Kuala Lumpur city gives good vibes from the start
Everything seems to work in Kuala Lumpur. From the moment I arrived I felt comfortable. I found my guest house with no issue, even if it was covered behind a construction site. Made up for by the fact I could keep my shoes on.
The real bonus came the first evening when I went out for something to eat. And, it wasn’t the food. Compared to Singapore, Kuala Lumpur is all the multi-culture, but with less rules.
Multi-culture is thriving in Kuala Lumpur
A rush of street kids tore by as I stepped onto the street. An Indian man removed the contents from his nose in one short sharp blast. Two Malaysian girls walked by in figure hugging skirts and coy smiles. An older woman followed by in a chador.
A sweaty tourist couple looked lost and bothered while what looked to be a Nigerian in designer gear spoke loudly on his phone. Up further an old Chinese couple seemed to be muttering to themselves as they waddled home.
“Kuala Lumpur reeks of multi-culture without formality, something that shouts at me to like it”
Kuala Lumpur, the forgotten capital of South East Asia?
Bangkok gets the spotlight, Hanoi the old streets, Vientiane the peace, Manila the danger, Jakarta the congestion. And, so the list goes on. Then, when Kuala Lumpur is mentioned, people shrug it off as being “nice”. A sure-fire death-blow to any tourist welcoming country.
At a further push people told me there wasn’t much to the place other than the Petronas towers, and some nice food. Shopping was a push with Bangkok just to the north, and Singapore to the south.
Maybe it’s this very notion that makes me take an instant like to the capital of Malaysia. But it’s backed up my its heart thumping vibrancy.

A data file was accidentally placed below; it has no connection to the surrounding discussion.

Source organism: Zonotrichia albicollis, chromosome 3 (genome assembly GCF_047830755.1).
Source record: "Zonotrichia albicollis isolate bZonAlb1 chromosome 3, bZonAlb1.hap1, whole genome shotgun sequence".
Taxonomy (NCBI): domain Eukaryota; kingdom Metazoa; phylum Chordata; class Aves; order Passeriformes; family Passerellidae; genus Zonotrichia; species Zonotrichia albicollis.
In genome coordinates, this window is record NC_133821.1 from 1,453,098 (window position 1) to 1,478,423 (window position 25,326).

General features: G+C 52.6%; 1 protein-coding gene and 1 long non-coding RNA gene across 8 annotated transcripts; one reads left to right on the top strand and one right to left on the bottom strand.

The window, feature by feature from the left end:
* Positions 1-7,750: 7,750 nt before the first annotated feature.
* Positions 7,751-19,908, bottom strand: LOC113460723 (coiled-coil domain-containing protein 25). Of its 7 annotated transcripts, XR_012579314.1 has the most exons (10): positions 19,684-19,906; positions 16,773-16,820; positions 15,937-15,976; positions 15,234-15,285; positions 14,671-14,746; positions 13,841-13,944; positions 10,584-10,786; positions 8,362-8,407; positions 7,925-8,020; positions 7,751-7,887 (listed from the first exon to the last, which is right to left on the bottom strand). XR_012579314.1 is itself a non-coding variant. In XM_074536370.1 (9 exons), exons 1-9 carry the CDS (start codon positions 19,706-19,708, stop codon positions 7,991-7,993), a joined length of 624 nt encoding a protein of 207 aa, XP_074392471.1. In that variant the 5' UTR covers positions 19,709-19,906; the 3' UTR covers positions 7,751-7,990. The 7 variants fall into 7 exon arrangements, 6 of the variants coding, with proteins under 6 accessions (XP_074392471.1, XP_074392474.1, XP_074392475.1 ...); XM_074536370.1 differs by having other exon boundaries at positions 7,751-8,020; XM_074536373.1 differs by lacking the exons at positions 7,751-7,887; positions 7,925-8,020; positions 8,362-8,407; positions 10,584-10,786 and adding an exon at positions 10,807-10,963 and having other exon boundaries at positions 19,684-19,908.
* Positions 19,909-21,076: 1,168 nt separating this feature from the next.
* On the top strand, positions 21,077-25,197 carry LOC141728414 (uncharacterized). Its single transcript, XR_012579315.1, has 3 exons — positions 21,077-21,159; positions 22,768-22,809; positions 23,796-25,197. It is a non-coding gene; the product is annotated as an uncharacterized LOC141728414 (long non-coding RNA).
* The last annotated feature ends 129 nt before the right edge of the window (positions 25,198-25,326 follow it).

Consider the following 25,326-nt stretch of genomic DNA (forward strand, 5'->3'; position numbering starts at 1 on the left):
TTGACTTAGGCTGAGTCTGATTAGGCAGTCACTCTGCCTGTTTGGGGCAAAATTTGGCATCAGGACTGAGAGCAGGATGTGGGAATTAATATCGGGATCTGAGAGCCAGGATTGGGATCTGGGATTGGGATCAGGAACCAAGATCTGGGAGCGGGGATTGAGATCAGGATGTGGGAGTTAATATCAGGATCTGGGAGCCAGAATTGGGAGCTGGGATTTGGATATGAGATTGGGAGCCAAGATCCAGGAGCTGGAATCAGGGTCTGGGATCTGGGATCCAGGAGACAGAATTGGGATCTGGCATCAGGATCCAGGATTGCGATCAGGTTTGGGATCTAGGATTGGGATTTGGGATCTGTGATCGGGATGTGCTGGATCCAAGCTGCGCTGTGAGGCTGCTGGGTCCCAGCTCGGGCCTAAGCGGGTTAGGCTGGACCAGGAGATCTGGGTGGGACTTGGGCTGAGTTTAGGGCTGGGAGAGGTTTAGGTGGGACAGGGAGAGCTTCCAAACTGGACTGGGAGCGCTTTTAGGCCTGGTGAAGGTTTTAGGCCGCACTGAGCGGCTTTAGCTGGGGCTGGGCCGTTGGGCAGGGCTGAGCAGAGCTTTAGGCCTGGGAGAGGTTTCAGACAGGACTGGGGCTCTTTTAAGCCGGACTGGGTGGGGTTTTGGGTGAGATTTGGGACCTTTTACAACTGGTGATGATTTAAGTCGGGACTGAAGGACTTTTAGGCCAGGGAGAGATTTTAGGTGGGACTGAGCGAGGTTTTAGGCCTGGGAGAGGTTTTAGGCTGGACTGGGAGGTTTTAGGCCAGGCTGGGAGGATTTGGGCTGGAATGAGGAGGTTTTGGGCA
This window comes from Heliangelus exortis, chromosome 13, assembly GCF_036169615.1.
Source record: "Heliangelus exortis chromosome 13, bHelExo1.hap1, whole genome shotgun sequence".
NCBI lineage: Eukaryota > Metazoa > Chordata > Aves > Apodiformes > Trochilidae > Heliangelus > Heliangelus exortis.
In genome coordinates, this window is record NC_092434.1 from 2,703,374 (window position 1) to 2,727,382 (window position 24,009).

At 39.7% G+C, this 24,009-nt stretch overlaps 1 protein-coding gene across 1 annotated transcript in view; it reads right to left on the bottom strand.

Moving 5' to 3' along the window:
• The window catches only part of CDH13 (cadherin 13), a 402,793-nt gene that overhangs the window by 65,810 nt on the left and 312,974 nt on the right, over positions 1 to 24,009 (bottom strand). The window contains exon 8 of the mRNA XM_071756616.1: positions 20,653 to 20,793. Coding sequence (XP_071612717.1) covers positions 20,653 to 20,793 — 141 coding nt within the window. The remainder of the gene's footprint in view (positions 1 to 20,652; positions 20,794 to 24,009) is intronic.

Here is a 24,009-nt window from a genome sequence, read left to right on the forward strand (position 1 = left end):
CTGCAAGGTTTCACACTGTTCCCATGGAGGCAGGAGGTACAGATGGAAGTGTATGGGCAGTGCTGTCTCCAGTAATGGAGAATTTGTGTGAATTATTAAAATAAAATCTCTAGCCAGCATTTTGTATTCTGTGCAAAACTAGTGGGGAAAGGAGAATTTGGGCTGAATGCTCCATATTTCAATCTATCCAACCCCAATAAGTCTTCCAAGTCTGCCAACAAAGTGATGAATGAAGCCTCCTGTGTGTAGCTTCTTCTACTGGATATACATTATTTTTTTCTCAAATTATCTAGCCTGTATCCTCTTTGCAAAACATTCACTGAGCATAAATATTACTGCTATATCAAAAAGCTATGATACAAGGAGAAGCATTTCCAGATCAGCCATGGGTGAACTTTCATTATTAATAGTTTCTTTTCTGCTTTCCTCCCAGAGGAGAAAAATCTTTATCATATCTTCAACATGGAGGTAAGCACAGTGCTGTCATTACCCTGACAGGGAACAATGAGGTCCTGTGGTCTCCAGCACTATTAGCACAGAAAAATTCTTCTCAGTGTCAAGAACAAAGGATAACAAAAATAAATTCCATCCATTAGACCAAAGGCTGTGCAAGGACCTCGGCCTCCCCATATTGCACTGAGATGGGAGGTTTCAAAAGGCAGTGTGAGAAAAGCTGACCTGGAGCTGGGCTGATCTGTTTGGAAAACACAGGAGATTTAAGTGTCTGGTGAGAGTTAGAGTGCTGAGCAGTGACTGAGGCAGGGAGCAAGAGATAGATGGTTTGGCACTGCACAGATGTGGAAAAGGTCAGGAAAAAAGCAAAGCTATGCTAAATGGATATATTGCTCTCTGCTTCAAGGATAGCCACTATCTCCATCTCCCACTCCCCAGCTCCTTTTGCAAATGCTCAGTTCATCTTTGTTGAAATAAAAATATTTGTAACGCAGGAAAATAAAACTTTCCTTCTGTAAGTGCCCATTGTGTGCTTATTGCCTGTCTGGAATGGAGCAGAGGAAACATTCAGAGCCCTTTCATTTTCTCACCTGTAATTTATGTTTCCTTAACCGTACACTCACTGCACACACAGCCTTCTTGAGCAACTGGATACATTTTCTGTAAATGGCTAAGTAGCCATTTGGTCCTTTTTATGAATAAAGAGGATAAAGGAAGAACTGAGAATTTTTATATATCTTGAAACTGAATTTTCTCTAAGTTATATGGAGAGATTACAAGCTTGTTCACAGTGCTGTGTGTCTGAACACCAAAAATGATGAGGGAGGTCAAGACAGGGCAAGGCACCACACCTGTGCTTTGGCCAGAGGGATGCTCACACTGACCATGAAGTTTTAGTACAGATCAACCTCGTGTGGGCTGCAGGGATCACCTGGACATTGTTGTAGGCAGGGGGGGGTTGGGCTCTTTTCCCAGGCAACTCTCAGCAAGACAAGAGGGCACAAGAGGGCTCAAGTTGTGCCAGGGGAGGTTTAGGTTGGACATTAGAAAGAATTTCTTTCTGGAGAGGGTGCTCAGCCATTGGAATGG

A blast from past
Maybe it’s because there is an incredible mix of people here. Indian, Chinese, Indonesian, Pakistani, Filipino, Sri Lankan, and of course Malay all walk the same streets. There is no immediate air of tension here.
Then, from out of nowhere I see someone with the familiar dark skin and features of a people I lived with for over 2 years; Nigerian.
I stare down the big Nigerian glaring back at me with a scowl from a corner. He speaks Hausa to his friend while still on the phone. But I see him notice a familiar wrist band I have.
“Now it seems all my worlds are colliding”
As I would back in his country, I feel like shouting at him to stop staring at me in Hausa. He looks me up and down as only a Nigerian “big man” can. I do the same with disdain. He speaks loudly to his friend while staring in my direction.
I cannot resist the temptation to smile and utter the words “Omo Dudu,” as we pass by.
A double take from the Nigerian, and we are lost in the crowd.
I can’t help but grin widely. It made my night and filled me with a rush of memories from my sub-Saharan life. And, I wonder if I already know why there are so many Nigerians here. And, without asking I already know what they are up to, and what the locals think. But I do wonder how Malaysia is coping …
I’m hedging my bets that I am right.
The raw reality of life and experience is not always as politically correct as many would want
And, I don’t think I would want it any other way. Otherwise it would be better to live a near utopian life in Singapore.
Multi-cultural Kuala Lumpur
Yes, it’s true. This is what’s pulling me into Kuala Lumpur. It’s mash-up of multicultural society.
“Unlike in Singapore, Kuala Lumpur’s population seem to embody stereotypical types of nationalities here”
One of which I’ve not seen for a very long time. It is a place like this that often times beckons hope to me. Surely this is the ideal place for anyone?
Mild restrictions on alcohol in a largely islamic society keep the Thai style backpackers at bay, along with the slightly higher prices. The average tourist here seems more interested is seeing Malaysia than the inside of a bar. That is perhaps except for the visiting Saudi’s, Iranians and the list goes on.
For some at least, Kuala Lumpur is indeed a veritable party city
So I move back to me and finally I can eat Roti’s for breakfast. Chinese Noodles for lunch, and Laksa for dinner. Not to mention Malaysia is the home to 100 Plus, my best friend drink in this humid heat!
First impressions count
Sabah, Borneo has been my top-notch country since leaving the Philippines (yes, they do personally, consider themselves separate to Malaysia). Now Kuala Lumpur has unexpectedly come out with a delivery that’s just to my taste. At least on the surface. But, we all know what happens when we begin to dig …
I will keep my expectations low on this one for a while, and just enjoy the moment.
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Scratching the surface on Kuala Lumpurs favorite past time, and an attempt to photograph an iconic famous landmark a little differently ….